Stare Miasto is Szczecin’s oldest district in the city. Aside from the castle, you’ll find Hay Market Square, full of colorful buildings showing off traditional German architecture, as well as the Old Town Hall. Dating back to the 15th century, the building was completely ruined during the war but brought back to life in the 1970s. Nowadays, it serves as a Historical Museum which has everything from14th century-mint coins to 20th-century German postcards. The building’s also home to the Wyszak Family Brewery where you can get your inner beer geek on and soak up all of the artisanal suds your heart desires.
Our tips: While we fully endorse Harnas as one of the top places to eat around Hay Market, we also recommend the very hipster, Bajgle Króla Jana. I’ve personally dined there many times for breakfast, always opting for their yummy pastrami bagel. Their coffee isn’t bad either! On my list to visit at some point in the future is The Office – Craft Beer Pub, because yeeeees, I love me a good beer.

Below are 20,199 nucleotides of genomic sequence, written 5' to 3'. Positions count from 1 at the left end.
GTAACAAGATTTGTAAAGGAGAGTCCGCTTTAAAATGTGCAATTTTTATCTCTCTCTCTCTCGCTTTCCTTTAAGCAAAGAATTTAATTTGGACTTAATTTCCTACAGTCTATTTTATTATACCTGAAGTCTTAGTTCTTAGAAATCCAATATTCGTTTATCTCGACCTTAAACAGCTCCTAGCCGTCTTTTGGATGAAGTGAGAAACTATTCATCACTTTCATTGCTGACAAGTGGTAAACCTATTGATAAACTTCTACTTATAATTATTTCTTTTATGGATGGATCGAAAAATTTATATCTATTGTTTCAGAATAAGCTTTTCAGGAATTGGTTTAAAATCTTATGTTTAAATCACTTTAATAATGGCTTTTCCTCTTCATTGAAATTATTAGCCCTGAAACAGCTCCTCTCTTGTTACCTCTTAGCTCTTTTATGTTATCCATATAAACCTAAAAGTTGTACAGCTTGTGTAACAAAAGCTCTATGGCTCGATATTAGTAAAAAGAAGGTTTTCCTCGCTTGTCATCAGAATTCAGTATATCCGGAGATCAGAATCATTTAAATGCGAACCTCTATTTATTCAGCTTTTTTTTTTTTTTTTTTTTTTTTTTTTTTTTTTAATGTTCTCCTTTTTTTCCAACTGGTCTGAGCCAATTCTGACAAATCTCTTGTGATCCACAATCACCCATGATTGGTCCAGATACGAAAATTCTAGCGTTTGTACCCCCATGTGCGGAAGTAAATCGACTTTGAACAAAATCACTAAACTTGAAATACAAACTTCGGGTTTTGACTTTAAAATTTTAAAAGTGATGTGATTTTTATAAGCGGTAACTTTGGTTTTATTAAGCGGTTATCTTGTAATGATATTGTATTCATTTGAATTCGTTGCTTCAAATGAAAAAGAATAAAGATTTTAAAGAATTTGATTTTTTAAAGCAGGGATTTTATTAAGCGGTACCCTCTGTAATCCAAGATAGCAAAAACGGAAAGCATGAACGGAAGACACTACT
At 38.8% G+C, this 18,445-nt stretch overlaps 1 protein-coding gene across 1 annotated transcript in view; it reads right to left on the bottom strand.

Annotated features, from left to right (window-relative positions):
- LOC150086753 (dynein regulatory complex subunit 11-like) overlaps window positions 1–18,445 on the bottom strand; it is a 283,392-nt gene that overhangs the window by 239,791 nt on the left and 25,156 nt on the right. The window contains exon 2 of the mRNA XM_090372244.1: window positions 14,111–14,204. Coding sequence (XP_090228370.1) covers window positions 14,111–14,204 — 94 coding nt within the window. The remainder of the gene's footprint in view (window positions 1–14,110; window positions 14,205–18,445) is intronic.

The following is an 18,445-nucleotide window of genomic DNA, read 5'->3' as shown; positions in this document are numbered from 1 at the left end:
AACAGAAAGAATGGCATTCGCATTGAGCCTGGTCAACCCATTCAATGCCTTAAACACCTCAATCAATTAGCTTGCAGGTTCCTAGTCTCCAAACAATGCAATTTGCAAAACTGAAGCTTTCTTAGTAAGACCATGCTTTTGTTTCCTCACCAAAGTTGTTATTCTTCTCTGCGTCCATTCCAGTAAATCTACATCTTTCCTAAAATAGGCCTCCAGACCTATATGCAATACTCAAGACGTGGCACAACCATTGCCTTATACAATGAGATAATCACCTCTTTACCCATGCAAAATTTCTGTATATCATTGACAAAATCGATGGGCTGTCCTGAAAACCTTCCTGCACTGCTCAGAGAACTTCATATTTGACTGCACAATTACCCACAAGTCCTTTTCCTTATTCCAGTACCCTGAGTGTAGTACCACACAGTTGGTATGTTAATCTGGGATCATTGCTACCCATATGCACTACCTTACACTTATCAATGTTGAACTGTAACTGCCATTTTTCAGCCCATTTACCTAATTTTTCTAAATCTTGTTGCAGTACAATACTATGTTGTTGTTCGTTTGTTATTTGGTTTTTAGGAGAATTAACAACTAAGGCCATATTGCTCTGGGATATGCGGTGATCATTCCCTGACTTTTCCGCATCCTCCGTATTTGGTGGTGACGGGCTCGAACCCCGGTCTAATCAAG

3) Ducal Castle
This Gothic Pomeranian Dukes’ Castle in Szczecin is a mainstay of the Old Town. The castle was originally built in 1346 with further additions being added over the years. Destroyed during the Second World War, reconstruction efforts began in earnest about a decade after the war ended.
These days the castle is a cultural center where you go to watch concerts, plays, or even opera performances. When I visited last summer, I came across a medieval festival that made me feel like I was in a Game of Thrones episode. The Castle Museum features regular exhibitions and also contains six sarcophagi of the Pomeranian dukes. In addition, the Pomeranian Dukes’ Castle has a restaurant, cinema, and gift shop.
Our tips: To our regret, we didn’t spend much time here, but we left thinking about how nice it would be to watch a performance on a warm summer’s day (preferably, with a glass of wine in hand).
4) The City Gates
When you visit Szczecin Poland, be sure to check out the two remaining historical Baroque city gates. Brama Portowa, the Harbour Gate built between 1714 – 1740, is decorated with depictions of a city panorama and the God of the River Oder, Viadrus. The other gate, Brama Królewska or Royal Gate, was constructed between 1725 – 1737 and showcases emblems of the black eagle of Prussia, as well as the Roman gods, Mars and Hercules.
5) Solidarity Square